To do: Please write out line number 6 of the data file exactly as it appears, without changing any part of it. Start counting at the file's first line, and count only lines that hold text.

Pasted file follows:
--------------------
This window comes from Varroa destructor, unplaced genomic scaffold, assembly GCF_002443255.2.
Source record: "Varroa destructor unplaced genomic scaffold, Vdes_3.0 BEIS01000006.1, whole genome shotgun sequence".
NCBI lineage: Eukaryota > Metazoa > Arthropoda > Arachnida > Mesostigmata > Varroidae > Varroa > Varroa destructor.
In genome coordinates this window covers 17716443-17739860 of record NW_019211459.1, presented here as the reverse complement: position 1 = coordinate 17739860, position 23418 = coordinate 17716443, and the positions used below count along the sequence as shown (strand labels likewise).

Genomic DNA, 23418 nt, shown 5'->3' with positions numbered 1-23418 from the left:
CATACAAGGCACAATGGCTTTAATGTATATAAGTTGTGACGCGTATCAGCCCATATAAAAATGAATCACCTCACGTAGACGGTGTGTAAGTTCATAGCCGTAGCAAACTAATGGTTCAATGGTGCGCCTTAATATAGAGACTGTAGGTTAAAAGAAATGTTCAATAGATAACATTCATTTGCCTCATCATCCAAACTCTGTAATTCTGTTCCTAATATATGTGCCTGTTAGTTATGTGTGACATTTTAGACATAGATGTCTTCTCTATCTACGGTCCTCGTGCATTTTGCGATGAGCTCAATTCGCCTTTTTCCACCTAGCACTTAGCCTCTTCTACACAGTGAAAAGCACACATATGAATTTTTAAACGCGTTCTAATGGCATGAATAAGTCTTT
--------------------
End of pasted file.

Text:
CATACAAGGCACAATGGCTTTAATGTATATAAGTTGTGACGCGTATCAGCCCATATAAAAATGAATCACCTCACGTAGACGGTGTGTAAGTTCATAGCCGTAGCAAACTAATGGTTCAATGGTGCGCCTTAATATAGAGACTGTAGGTTAAAAGAAATGTTCAATAGATAACATTCATTTGCCTCATCATCCAAACTCTGTAATTCTGTTCCTAATATATGTGCCTGTTAGTTATGTGTGACATTTTAGACATAGATGTCTTCTCTATCTACGGTCCTCGTGCATTTTGCGATGAGCTCAATTCGCCTTTTTCCACCTAGCACTTAGCCTCTTCTACACAGTGAAAAGCACACATATGAATTTTTAAACGCGTTCTAATGGCATGAATAAGTCTTT